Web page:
Getting chummy with the industrial real estate owners and developers may well be a solid way to sell logistics robots. Providing a retailer with not only a massive warehouse, but one with a solid logistics provider in place to deliver the robot system to for the manual labor, could well be an unbeatable combo.

Warehouse Boom

See related:
Robotic Goods-to-Person to Quadruple!
“Through 2023,” says Gartner, “demand for robotic goods-to-person (G2P) systems will quadruple.” That’s a hefty increase…

The Beneficiaries: Robots

It’s not just massive firms like Blackstone Group and Prologis that are throwing billions of dollars at warehouses — foreign investors are also pouring money into the booming industrial sector.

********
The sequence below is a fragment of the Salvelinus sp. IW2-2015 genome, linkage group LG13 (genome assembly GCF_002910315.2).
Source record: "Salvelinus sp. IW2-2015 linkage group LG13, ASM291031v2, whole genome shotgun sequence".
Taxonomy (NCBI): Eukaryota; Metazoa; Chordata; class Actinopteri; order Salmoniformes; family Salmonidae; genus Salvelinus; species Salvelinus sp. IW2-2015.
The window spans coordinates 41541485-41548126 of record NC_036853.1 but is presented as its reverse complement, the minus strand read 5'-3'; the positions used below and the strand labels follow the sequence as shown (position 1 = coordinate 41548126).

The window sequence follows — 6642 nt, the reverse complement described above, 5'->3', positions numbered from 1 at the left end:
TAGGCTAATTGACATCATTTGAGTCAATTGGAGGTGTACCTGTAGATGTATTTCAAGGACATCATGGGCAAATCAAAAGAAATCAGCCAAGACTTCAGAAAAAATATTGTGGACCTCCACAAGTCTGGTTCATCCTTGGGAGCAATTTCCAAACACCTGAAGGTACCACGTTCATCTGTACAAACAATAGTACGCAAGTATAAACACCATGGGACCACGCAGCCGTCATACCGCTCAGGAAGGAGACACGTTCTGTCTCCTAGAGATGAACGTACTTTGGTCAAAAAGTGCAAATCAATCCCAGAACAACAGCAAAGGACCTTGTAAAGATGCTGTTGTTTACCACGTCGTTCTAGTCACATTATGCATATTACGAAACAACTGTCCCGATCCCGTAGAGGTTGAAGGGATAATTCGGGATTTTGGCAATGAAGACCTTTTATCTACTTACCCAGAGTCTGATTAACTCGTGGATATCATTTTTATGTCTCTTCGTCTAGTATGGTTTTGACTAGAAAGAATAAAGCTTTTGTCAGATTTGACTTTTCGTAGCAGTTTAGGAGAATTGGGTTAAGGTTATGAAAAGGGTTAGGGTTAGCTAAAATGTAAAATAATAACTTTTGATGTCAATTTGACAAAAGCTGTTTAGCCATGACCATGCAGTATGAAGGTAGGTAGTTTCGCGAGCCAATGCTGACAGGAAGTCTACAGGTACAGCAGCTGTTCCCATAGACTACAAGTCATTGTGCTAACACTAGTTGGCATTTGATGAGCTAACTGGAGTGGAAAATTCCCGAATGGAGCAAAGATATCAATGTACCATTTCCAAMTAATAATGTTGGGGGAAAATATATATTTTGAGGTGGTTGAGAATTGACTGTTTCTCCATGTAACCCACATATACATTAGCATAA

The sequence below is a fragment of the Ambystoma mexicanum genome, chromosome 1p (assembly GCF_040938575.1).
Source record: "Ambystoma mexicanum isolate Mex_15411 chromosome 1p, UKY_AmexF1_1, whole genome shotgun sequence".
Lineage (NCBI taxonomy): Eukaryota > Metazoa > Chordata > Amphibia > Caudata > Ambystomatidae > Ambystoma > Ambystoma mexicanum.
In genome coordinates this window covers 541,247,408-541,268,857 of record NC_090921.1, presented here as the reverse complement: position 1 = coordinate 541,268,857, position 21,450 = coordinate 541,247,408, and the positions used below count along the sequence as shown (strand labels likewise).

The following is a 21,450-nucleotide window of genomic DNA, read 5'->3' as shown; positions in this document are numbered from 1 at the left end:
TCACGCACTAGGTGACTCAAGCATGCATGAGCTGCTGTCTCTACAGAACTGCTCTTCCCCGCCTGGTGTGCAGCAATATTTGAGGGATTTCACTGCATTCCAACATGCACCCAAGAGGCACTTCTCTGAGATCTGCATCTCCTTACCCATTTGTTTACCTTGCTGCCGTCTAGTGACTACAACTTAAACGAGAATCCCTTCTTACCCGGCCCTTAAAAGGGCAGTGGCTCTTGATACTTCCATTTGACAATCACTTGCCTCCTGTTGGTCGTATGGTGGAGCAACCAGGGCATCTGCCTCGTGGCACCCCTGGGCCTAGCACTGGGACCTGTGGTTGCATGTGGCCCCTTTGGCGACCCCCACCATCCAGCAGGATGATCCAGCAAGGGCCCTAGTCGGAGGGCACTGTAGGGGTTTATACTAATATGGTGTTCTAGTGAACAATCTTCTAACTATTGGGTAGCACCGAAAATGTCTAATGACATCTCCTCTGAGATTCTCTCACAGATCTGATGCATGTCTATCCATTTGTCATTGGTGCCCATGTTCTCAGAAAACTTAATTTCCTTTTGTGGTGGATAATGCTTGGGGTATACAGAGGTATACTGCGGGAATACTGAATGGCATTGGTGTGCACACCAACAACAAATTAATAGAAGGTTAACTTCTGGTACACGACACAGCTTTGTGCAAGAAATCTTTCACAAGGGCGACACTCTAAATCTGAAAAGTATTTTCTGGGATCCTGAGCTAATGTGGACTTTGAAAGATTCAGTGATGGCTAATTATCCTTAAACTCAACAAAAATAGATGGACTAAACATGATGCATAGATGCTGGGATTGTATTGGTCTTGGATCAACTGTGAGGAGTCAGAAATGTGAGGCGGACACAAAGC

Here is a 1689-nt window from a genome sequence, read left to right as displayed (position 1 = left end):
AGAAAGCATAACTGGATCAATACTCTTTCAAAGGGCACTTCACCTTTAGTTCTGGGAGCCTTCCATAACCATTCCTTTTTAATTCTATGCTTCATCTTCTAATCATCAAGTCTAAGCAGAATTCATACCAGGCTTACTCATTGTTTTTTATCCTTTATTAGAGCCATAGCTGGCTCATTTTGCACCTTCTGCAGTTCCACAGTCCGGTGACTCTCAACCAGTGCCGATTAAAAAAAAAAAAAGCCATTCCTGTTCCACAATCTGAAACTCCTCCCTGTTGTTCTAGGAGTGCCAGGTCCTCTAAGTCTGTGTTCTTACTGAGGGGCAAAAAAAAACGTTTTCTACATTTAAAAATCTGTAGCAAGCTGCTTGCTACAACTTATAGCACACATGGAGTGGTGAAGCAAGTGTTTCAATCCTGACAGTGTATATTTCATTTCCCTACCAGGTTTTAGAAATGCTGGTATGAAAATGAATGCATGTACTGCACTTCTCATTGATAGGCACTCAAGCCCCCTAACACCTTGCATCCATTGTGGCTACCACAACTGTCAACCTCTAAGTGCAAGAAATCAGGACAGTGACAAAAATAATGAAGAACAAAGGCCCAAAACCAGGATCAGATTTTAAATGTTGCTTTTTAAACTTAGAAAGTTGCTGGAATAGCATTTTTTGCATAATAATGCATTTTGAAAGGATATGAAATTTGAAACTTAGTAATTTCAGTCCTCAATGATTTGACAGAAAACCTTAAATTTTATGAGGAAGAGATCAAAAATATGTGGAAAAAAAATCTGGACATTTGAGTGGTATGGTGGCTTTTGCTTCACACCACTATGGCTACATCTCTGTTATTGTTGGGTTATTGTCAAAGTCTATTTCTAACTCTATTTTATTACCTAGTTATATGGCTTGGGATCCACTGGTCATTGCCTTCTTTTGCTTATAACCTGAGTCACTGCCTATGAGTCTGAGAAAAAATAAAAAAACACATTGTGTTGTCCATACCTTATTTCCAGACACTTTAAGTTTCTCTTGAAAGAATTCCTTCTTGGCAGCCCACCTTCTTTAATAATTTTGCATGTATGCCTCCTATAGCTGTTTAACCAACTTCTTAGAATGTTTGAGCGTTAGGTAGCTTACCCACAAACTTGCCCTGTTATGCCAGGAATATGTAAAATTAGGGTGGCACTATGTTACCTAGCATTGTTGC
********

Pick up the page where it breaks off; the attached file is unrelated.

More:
According to a Getty report Canada, South Korea, Germany, Singapore, and the UK top the list of countries investing in real estate. Korea now is the No. 2 foreign investor.

An interesting article in Logistics Management provides a key view of industrial real estate going forward that should interest every supplier of logistics robots.

Titled: Record-breaking demand for warehouse and DC development, key points are here excerpted. See the full article for a complete reading:

 “Unlike many other segments of the economy,” writes Karen Thuermer, “warehouse and distribution center (DC) development is not only withstanding the widespread economic impact of COVID-19, it’s thriving. In fact: It’s red hot. Companies can’t find space fast enough and developers can’t build DCs quickly enough to meet demand.”

E-commerce drives market
“As stay-at-home orders lifted, construction activity resumed, and deliveries spiked. Consequently, JLL data indicates that delivery of industrial space hit a record high in the third quarter of 2020, with completions totaling 97.4 million square feet. When all totaled, JLL expects that figure to hit 107.0 million square feet for 2020.